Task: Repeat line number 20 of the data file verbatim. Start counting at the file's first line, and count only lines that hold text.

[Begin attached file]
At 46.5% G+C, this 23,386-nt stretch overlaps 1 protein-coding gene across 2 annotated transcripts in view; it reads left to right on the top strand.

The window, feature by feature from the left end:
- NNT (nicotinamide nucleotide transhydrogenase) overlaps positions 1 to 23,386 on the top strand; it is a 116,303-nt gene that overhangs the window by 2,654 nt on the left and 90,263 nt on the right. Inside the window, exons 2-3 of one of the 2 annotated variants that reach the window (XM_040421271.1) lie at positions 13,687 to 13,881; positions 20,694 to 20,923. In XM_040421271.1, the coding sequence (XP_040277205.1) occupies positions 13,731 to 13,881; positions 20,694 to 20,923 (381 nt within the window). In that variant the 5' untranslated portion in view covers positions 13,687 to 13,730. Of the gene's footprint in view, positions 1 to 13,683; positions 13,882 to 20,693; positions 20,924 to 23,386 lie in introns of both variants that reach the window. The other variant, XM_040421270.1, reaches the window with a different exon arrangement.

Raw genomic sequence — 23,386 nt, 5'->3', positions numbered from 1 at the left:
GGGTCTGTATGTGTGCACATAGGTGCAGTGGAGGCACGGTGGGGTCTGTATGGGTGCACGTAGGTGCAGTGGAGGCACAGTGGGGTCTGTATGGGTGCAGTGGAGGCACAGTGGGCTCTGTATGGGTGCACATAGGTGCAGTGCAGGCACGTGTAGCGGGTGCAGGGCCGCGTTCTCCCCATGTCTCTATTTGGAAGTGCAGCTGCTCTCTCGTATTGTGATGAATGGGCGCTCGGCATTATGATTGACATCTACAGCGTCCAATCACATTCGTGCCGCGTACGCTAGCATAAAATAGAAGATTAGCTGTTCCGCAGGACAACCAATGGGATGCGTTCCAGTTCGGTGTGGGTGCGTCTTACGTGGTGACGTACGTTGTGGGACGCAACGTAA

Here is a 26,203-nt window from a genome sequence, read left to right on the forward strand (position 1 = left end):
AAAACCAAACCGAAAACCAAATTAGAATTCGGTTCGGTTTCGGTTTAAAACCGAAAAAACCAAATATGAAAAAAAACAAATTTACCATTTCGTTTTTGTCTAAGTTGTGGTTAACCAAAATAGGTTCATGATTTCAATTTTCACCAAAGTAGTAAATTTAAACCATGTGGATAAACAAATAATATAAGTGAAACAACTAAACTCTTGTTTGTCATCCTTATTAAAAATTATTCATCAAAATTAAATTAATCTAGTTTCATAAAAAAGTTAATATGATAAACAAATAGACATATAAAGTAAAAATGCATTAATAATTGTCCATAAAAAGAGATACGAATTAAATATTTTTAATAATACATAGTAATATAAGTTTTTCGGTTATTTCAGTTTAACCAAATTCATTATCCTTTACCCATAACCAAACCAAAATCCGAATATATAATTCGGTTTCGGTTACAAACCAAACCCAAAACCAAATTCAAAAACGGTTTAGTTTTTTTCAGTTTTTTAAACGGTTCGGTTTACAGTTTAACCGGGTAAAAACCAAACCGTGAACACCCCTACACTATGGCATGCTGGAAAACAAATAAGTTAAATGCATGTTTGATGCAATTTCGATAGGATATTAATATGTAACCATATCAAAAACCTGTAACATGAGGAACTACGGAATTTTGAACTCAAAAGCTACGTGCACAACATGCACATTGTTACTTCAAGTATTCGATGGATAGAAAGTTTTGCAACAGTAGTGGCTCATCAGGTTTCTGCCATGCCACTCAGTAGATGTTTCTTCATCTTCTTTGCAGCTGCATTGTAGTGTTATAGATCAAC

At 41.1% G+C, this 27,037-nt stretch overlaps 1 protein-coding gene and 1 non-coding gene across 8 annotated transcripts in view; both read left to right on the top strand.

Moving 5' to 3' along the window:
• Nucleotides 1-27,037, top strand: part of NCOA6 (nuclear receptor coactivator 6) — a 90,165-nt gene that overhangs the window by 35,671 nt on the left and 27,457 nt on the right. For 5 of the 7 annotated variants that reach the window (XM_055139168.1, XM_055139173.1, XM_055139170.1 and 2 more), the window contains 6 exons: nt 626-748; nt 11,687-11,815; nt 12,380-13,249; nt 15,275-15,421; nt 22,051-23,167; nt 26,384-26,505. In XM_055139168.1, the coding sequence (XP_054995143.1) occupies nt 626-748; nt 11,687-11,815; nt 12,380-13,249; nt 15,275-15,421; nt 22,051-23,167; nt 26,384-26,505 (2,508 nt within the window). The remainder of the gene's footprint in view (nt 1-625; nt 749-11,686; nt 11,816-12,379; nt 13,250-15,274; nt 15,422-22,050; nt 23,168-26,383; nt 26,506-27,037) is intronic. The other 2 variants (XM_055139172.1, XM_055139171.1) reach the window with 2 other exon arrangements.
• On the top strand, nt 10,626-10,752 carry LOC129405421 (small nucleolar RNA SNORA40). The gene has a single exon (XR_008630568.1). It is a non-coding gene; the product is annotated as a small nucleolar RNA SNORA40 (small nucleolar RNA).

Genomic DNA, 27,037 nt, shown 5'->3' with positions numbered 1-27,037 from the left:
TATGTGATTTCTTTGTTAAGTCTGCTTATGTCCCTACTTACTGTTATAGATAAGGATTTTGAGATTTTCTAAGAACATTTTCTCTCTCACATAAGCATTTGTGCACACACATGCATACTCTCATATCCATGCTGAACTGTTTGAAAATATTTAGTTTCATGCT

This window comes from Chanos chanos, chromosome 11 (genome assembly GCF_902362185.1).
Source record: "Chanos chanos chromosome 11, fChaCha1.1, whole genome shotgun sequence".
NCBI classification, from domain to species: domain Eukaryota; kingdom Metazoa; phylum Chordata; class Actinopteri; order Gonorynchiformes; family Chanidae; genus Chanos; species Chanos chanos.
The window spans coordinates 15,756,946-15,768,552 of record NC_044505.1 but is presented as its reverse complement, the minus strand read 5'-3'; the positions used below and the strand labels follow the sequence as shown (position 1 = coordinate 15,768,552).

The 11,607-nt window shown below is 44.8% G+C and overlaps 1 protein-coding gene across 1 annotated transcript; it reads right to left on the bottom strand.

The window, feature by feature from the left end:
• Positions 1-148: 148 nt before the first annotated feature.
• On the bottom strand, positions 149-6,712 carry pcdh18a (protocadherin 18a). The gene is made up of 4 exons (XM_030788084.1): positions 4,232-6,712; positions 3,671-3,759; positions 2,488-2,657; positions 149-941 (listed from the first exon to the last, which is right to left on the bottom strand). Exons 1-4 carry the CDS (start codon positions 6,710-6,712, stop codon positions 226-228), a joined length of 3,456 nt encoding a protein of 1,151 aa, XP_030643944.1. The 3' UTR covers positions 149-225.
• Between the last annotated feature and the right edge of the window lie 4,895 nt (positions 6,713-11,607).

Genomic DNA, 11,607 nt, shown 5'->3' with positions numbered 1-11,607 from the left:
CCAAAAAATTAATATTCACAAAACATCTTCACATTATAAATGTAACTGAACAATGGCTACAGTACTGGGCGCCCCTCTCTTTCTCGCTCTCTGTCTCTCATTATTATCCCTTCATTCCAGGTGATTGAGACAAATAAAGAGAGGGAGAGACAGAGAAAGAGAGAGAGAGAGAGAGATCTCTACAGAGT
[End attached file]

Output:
• Positions 1-148: 148 nt before the first annotated feature.